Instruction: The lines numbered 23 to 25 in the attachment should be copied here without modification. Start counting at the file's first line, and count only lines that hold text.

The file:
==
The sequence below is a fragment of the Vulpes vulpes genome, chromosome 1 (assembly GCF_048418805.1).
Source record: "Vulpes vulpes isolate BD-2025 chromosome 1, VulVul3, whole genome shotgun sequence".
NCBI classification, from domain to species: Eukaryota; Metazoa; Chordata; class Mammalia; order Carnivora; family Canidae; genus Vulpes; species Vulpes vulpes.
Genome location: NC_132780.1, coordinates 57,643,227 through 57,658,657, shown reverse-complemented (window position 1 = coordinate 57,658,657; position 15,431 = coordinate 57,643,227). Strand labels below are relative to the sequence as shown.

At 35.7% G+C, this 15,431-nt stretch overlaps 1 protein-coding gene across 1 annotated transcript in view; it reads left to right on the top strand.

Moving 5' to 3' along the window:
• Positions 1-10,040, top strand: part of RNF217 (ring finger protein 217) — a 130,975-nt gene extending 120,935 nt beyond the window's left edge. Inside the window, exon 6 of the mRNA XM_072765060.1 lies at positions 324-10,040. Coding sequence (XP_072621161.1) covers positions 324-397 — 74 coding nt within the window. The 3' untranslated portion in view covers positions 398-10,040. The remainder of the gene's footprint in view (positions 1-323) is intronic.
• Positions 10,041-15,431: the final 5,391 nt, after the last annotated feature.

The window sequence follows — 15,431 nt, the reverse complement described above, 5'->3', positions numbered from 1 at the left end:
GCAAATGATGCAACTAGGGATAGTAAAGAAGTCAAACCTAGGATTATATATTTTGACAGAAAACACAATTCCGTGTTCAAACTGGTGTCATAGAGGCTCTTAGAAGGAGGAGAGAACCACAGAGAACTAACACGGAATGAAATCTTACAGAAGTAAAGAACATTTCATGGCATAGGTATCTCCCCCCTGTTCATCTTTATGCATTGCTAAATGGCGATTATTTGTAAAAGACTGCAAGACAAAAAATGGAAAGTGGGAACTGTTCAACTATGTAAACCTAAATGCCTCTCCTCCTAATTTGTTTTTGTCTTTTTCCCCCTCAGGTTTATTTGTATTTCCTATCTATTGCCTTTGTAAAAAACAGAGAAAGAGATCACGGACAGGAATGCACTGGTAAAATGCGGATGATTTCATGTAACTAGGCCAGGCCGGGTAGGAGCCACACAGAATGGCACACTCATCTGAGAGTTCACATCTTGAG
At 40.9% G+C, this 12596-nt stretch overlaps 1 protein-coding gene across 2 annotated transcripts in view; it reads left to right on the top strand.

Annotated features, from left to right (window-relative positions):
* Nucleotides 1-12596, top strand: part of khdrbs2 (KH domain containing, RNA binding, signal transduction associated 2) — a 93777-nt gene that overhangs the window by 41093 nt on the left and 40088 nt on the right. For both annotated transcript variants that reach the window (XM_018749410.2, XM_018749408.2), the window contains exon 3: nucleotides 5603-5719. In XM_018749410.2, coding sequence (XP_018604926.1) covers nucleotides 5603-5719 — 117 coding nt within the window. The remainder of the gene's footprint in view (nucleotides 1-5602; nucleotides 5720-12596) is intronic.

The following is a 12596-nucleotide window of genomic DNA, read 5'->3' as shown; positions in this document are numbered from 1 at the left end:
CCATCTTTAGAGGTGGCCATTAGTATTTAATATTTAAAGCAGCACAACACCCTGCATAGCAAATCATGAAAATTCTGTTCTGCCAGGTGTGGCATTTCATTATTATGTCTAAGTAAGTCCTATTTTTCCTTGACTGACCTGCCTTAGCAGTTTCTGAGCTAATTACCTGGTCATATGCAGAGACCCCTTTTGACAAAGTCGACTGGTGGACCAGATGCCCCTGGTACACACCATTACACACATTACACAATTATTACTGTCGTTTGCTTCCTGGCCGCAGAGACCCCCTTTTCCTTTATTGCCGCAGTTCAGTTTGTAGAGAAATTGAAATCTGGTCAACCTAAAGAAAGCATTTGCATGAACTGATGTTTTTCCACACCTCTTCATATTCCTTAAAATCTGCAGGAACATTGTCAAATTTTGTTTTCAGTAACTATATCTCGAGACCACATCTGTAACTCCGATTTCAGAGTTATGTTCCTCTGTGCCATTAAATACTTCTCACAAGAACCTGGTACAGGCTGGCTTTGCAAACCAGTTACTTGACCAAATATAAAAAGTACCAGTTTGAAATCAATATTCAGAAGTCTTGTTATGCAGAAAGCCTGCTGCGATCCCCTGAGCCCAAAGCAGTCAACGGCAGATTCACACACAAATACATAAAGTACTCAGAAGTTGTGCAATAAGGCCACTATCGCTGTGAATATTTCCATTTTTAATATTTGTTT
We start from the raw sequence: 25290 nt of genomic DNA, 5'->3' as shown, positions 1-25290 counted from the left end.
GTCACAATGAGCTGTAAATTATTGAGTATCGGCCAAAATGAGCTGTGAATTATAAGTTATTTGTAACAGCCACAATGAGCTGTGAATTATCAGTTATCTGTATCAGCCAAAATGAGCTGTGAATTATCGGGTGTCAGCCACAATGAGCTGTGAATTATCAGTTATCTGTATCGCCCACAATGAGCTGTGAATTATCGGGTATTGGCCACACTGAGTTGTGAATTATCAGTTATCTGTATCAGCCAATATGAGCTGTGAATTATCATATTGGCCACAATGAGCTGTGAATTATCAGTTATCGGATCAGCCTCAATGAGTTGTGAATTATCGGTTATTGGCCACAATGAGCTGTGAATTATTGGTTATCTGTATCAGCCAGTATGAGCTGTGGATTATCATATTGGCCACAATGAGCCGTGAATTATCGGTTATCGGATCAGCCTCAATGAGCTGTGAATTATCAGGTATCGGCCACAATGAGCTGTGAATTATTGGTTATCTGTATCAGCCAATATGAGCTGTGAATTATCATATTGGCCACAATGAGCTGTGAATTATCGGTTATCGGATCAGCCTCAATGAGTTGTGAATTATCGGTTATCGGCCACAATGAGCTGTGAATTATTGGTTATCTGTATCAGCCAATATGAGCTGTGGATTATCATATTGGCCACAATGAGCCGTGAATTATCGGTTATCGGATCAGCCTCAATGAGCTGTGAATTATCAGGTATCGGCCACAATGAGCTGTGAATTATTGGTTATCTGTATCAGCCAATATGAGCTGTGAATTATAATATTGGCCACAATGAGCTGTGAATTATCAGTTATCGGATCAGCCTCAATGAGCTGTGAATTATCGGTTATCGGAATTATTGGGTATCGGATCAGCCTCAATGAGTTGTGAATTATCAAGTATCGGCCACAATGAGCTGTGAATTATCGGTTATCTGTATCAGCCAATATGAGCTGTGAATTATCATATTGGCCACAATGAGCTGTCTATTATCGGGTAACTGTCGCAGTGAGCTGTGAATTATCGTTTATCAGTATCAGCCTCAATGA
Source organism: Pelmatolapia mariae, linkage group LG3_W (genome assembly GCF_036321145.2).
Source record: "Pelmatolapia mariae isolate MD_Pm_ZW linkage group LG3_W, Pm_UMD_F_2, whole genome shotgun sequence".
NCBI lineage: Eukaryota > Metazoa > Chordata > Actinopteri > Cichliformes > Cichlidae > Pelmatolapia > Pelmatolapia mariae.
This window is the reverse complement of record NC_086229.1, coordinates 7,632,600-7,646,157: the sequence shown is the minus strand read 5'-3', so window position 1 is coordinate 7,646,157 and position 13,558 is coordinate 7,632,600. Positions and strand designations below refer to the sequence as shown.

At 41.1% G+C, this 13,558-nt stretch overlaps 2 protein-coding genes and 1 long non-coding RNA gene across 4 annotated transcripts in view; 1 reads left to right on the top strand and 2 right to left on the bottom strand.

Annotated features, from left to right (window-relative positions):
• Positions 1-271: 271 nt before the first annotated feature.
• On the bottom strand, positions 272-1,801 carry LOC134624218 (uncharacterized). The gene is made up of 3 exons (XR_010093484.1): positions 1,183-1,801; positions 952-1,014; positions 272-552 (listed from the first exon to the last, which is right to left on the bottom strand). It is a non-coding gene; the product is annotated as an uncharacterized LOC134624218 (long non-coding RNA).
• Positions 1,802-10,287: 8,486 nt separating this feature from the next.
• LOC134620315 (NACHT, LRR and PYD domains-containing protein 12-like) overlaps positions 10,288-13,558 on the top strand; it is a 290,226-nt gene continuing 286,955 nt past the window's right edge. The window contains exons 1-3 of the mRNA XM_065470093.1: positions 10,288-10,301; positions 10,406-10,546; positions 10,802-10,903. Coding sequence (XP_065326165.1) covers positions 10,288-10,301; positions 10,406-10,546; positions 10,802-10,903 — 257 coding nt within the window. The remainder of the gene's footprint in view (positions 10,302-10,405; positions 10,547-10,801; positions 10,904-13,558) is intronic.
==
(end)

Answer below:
Annotated features, from left to right (window-relative positions):
• Positions 1-271: 271 nt before the first annotated feature.
• On the bottom strand, positions 272-1,801 carry LOC134624218 (uncharacterized). The gene is made up of 3 exons (XR_010093484.1): positions 1,183-1,801; positions 952-1,014; positions 272-552 (listed from the first exon to the last, which is right to left on the bottom strand). It is a non-coding gene; the product is annotated as an uncharacterized LOC134624218 (long non-coding RNA).